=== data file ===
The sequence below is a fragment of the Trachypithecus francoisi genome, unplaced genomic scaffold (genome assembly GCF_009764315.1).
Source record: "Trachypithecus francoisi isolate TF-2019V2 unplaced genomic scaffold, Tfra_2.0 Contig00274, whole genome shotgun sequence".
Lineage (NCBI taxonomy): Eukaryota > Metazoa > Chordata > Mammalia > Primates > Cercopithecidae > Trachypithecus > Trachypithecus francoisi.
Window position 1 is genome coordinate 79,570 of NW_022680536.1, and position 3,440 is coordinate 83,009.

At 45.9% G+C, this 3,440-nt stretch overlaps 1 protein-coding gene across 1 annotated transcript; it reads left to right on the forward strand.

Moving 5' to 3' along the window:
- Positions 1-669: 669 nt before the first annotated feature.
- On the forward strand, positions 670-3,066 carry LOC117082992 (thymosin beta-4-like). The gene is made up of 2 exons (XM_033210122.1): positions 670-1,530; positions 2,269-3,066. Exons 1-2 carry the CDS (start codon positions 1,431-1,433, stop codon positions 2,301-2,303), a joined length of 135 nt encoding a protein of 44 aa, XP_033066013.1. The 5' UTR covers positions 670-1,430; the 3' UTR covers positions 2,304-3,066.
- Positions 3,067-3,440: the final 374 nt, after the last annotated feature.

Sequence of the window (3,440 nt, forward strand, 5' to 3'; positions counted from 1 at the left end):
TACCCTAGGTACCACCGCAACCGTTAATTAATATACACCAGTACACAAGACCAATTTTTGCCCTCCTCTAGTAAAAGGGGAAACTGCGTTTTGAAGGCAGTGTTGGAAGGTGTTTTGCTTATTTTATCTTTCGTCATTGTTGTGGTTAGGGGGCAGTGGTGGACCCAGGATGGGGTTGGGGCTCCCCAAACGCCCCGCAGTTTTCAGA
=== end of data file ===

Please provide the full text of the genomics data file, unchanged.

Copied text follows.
The sequence below is a fragment of the Trachypithecus francoisi genome, unplaced genomic scaffold (genome assembly GCF_009764315.1).
Source record: "Trachypithecus francoisi isolate TF-2019V2 unplaced genomic scaffold, Tfra_2.0 Contig00274, whole genome shotgun sequence".
Lineage (NCBI taxonomy): Eukaryota > Metazoa > Chordata > Mammalia > Primates > Cercopithecidae > Trachypithecus > Trachypithecus francoisi.
Window position 1 is genome coordinate 79,570 of NW_022680536.1, and position 3,440 is coordinate 83,009.

At 45.9% G+C, this 3,440-nt stretch overlaps 1 protein-coding gene across 1 annotated transcript; it reads left to right on the forward strand.

Moving 5' to 3' along the window:
- Positions 1-669: 669 nt before the first annotated feature.
- On the forward strand, positions 670-3,066 carry LOC117082992 (thymosin beta-4-like). The gene is made up of 2 exons (XM_033210122.1): positions 670-1,530; positions 2,269-3,066. Exons 1-2 carry the CDS (start codon positions 1,431-1,433, stop codon positions 2,301-2,303), a joined length of 135 nt encoding a protein of 44 aa, XP_033066013.1. The 5' UTR covers positions 670-1,430; the 3' UTR covers positions 2,304-3,066.
- Positions 3,067-3,440: the final 374 nt, after the last annotated feature.

Sequence of the window (3,440 nt, forward strand, 5' to 3'; positions counted from 1 at the left end):
TACCCTAGGTACCACCGCAACCGTTAATTAATATACACCAGTACACAAGACCAATTTTTGCCCTCCTCTAGTAAAAGGGGAAACTGCGTTTTGAAGGCAGTGTTGGAAGGTGTTTTGCTTATTTTATCTTTCGTCATTGTTGTGGTTAGGGGGCAGTGGTGGACCCAGGATGGGGTTGGGGCTCCCCAAACGCCCCGCAGTTTTCAGA